Assessment of obviousness by the patent office

Assessment of obviousness by the patent office

A recent Federal Court decision has considered the extent to which the Commissioner of Patents is able to consider issues of obviousness in ex-parte proceedings.


Emperor Sports Pty Ltd v. Commissioner of Patents (2005) FCA 996 (Lindgren J) concerned an appeal by Emperor (the patentee) against a decision of the Commissioner to revoke the patent following re-examination. The re-examination procedure was initiated at the request of a third party that had submitted certain prior art documents to the Commissioner against which the novelty and inventive step of the claims of the patent should be re-assessed.

It is to be noted that in re-examination proceedings, apart from requesting re-examination and providing documentary material for consideration during re-examination, the third party has no part in the proceedings which are essentially between the Patent Office and the patentee.

Examination by the Patent Office

The re-examination by the Patent Office found that while all claims except one had novelty, none of the claims had inventive step either in their original form or subject to various amendments which had been proposed. The issue was complicated by the refusal of the Patent Office to enter certain amendments which had been proposed and the appeal considered both the allowability of the proposed amendments and the decision to revoke the patent. 

The decision

In the appeal, the court found the amendments to be allowable and also found that the claims incorporating those amendments did not lack inventive step. 

The significance of this decision really lies in the way the court dealt with lack of inventive step. s7(2), (3) of the Patents Act require the assessment of inventive step to be, inter alia, on the basis of prior art information in documents that the skilled person could, before the relevant priority date, be reasonably expected to have ascertained, understood and regarded as relevant. Whereas the Commissioner in reaching the decision as to lack of inventive step had determined that the skilled person could reasonably have been expected to ascertain the cited prior art documents, that was firmly rejected by the court; at [108] his Honour said:

“ … in the absence of evidence, the Commissioner was not at liberty to decide whether a hypothetical person skilled in the art would have ascertained the existence of the Cited Documents. In the absence of evidence, the Commissioner was relegated to speculation. The Commissioner did not give effect to the opening words of s7(2) of the Act …”

His Honour also went on to observe at [109] that identification of a hypothetically skilled person might also call for evidence, although that particular issue did not arise in this case.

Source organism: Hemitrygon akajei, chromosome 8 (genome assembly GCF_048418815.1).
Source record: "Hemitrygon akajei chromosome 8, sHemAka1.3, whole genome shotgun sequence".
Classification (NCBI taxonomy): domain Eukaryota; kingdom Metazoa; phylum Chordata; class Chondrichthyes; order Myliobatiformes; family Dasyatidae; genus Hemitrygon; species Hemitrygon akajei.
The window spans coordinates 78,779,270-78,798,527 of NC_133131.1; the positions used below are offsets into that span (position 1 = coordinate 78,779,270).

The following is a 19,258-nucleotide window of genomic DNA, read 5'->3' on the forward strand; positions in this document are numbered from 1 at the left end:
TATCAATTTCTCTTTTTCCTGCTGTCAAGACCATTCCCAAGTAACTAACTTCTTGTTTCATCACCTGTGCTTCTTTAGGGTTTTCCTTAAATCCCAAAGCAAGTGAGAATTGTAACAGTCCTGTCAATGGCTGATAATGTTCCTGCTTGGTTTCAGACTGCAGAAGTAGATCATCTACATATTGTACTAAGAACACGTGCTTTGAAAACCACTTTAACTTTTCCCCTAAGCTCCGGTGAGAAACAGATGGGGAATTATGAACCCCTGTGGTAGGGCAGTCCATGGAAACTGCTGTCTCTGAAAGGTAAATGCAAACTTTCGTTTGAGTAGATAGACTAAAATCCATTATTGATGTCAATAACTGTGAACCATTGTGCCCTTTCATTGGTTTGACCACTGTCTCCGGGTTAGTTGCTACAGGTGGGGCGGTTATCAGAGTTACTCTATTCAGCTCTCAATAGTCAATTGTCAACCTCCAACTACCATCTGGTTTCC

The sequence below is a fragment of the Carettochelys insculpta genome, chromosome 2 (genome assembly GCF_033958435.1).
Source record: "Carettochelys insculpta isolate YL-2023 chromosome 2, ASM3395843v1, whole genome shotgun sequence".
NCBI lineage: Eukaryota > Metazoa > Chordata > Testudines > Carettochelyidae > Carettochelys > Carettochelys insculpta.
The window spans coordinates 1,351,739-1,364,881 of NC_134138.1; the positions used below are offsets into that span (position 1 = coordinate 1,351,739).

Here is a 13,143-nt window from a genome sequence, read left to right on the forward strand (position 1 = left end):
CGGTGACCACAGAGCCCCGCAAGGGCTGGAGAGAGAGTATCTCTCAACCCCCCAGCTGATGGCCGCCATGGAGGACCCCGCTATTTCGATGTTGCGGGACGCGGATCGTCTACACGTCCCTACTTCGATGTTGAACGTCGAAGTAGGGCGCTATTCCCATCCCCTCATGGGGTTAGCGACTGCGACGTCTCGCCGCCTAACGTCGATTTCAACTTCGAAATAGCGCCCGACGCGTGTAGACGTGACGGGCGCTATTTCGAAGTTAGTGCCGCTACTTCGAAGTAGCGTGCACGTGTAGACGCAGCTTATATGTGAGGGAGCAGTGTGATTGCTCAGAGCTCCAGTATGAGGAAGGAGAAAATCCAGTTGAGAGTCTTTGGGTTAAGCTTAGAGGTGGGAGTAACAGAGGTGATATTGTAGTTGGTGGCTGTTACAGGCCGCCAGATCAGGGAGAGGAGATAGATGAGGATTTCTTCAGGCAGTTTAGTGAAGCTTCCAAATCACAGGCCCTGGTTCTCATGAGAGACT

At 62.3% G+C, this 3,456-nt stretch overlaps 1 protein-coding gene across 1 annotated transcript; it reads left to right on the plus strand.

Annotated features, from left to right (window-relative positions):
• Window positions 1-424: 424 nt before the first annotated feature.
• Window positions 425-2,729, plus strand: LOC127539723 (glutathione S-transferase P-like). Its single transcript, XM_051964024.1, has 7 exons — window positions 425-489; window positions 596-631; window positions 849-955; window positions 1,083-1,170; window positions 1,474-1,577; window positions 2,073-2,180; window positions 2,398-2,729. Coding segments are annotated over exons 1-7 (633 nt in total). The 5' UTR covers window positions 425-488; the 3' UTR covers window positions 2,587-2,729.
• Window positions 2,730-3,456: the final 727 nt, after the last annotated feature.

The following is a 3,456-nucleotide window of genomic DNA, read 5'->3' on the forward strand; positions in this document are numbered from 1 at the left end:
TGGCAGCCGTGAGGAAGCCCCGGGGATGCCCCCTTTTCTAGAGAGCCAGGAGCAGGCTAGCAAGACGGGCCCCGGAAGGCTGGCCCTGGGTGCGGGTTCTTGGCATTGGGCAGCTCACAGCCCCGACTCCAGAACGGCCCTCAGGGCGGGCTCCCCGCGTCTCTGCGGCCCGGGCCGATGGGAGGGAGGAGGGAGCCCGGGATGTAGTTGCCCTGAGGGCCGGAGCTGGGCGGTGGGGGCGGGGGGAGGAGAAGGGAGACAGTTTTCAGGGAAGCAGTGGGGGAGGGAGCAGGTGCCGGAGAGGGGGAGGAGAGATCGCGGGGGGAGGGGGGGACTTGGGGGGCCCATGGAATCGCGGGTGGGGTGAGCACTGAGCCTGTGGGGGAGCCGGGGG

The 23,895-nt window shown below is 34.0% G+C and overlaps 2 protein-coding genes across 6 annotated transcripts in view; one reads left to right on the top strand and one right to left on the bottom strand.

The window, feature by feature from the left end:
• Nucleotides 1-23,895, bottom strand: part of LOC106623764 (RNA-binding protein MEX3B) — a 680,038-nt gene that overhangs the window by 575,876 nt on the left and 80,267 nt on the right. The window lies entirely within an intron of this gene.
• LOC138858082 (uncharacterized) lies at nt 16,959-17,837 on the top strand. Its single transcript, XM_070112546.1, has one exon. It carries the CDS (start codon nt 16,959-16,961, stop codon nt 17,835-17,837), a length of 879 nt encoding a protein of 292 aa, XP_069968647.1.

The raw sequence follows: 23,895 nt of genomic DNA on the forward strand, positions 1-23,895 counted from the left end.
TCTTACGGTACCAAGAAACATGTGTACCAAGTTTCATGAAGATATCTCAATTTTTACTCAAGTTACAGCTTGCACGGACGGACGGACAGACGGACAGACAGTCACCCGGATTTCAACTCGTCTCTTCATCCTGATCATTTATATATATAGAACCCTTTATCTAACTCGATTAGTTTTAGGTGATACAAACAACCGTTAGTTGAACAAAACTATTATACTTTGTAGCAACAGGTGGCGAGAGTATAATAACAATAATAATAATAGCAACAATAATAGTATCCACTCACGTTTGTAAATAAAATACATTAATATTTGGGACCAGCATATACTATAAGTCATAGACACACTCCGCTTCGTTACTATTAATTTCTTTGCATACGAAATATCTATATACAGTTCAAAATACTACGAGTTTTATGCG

The consequences of his Honour’s considerations as to what the Commissioner is properly able to determine in the absence of such evidence are quite stark and are set out at [110] in which his Honour says:

“I appreciate that my conclusion may signify that post-grant re-examination may not readily lead to revocation on the ground of lack of inventive step. However:

  • the procedure has a greater role to play in relation to novelty;

  • it always remains open to a third party requesting re-examination to bring a revocation suit; and

  • the re-examination procedure may have the beneficial effect of leading to amendments (as happened here).”


The decision that has been handed down is within the context of ex-parte proceedings between, just, the Patent Office and the patentee. The situation that arises in pre-grant opposition proceedings is different because in those proceedings an opponent is a party and is able to submit appropriate evidence although, at least in the writer’s experience, the extent to which that evidence usually does address the specific issues considered in this case is questionable. As post-grant re-examination is comparatively rare, the impact of this decision within that narrow context is not particularly great. However, it is believed it is of significance when applied to the conduct of regular examination which takes place in the Patent Office before an application is accepted. The considerations applicable to the need for evidence to establish certain matters relevant to considerations of lack of inventive step in ex-parte re-examination proceedings post-grant must equally apply to pre-acceptance examination which is similarly an ex-parte proceeding. It will be interesting to see the extent, if any, to which the Patent Office will now change its approach when raising lack of inventive step objections as part of its routine examination procedure.